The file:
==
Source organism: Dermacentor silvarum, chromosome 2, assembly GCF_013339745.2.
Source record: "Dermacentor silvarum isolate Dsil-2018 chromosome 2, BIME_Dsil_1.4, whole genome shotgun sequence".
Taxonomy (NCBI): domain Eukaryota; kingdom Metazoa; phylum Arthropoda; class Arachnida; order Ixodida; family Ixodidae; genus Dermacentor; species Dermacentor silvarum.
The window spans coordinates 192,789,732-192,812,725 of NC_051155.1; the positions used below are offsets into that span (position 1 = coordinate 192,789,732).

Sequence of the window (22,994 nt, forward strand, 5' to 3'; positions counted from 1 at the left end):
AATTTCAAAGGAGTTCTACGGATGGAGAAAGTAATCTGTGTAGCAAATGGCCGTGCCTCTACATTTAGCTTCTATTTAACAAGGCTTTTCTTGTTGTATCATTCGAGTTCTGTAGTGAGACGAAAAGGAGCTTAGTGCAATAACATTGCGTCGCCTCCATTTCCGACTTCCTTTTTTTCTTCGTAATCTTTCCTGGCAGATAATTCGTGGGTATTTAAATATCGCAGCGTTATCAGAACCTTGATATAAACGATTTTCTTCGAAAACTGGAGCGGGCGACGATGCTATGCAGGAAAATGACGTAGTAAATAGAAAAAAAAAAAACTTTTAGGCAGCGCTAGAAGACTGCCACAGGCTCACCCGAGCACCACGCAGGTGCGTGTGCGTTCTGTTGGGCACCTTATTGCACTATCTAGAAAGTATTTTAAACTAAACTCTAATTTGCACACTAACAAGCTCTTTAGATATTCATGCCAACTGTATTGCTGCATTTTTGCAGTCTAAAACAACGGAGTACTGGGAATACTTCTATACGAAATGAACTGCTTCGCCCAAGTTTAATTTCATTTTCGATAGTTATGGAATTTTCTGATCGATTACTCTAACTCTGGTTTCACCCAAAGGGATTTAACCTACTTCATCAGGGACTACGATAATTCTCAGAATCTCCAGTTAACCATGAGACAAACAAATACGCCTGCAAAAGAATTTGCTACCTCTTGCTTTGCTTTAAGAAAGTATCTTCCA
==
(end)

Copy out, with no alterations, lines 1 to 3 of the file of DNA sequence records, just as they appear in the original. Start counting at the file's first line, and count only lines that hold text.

Source organism: Dermacentor silvarum, chromosome 2, assembly GCF_013339745.2.
Source record: "Dermacentor silvarum isolate Dsil-2018 chromosome 2, BIME_Dsil_1.4, whole genome shotgun sequence".
Taxonomy (NCBI): domain Eukaryota; kingdom Metazoa; phylum Arthropoda; class Arachnida; order Ixodida; family Ixodidae; genus Dermacentor; species Dermacentor silvarum.